When we baked a batch of cookies in the oven using the standard bake setting, the results were golden. Cookies were consistently evenly browned. When we baked two cakes side-by-side in the oven, browning was so even it was almost perfect. You’d be hard-pressed to find an oven that demonstrates such superior heat distribution capabilities without the aid of a convection fan.
The rangetop gave a mixed performance, but you’ll be able to coax the kind of heat and speed you need from it—so long as you use the appropriate burners.

The right front burner was quick to boil—taking just 5 minutes and 39 seconds to boil 6 cups of water—but its temperature reach is limited to a disappointing 242°F-361°F. The left front burner boils 6 cups of water in a similar 5 minutes, 26 seconds. Its lowest temperature of 232°F is similarly too warm, but at least it fares a bit better than the right front burner when it comes to maximum temperature; 381°F isn’t exceedingly hot, but it’s good enough for most high heat tasks.

On the rear of the rangetop, the right rear burner proved the only burner capable of dipping to an acceptably low temperature of 120°F. Its 381°F max temp is fine, but if you try to use the burner to boil water, you’ll be waiting for an unreasonably long time. The left rear burner is the hottest one on the rangetop, climbing to a steamy 430°F during testing. Its minimum temperature is almost low enough to fall in the realm of “good enough,” but at 151°F it’s just a few degrees too warm. It can, however, boil 6 cups of water in 10 minutes and 10 seconds—not wonderful, but it’ll do.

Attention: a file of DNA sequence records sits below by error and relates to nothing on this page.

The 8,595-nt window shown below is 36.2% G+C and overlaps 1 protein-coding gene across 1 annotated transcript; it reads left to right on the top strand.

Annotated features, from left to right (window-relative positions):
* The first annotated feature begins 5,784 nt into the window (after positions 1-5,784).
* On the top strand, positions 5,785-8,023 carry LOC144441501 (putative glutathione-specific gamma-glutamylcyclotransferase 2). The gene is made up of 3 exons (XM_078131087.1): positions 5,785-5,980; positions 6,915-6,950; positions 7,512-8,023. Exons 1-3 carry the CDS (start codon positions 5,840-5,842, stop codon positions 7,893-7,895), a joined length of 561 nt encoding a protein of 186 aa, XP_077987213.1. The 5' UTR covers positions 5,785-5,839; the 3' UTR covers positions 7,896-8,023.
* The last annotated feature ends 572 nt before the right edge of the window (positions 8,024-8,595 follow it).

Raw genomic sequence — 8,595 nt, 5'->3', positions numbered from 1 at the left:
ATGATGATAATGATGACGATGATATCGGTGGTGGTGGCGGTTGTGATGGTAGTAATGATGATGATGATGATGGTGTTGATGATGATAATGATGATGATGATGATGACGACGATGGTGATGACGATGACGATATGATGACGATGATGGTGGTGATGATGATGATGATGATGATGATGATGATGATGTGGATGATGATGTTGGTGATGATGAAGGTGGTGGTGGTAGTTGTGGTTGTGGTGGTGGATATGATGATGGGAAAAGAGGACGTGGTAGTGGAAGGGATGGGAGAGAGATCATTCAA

Good enough

This 30-inch rangetop only has four burners, and they’re definitely a mixed bag. They’ll give you all the tools you need for a variety of cooking techniques, but you may have to be picky about which burners you use for different tasks.

If you want to perform a low-heat task, such as simmering or melting butter, you’d do best to stick to the right rear simmer burner, which is the only burner on the rangetop that can dip below 150°F to a balmy 120°F. The left rear burner almost gets low enough to satisfy, but at 151°F we just can’t recommend it for low heat cooking. The two front burners bottom out above 200°F, so steer clear of the front of the rangetop when you’re aiming for a more gentle temperature.

Thankfully, the burners did a little better when we cranked up the heat. Even with 15,000 BTU of power, the right front burner failed to rise above 375°F. The smaller, 9500 BTU left rear burner maxed out at 430°F on a smaller pan, while the 15,000 BTU left front and 5,000 BTU right rear burners alike each rose above 375°F, but not by much.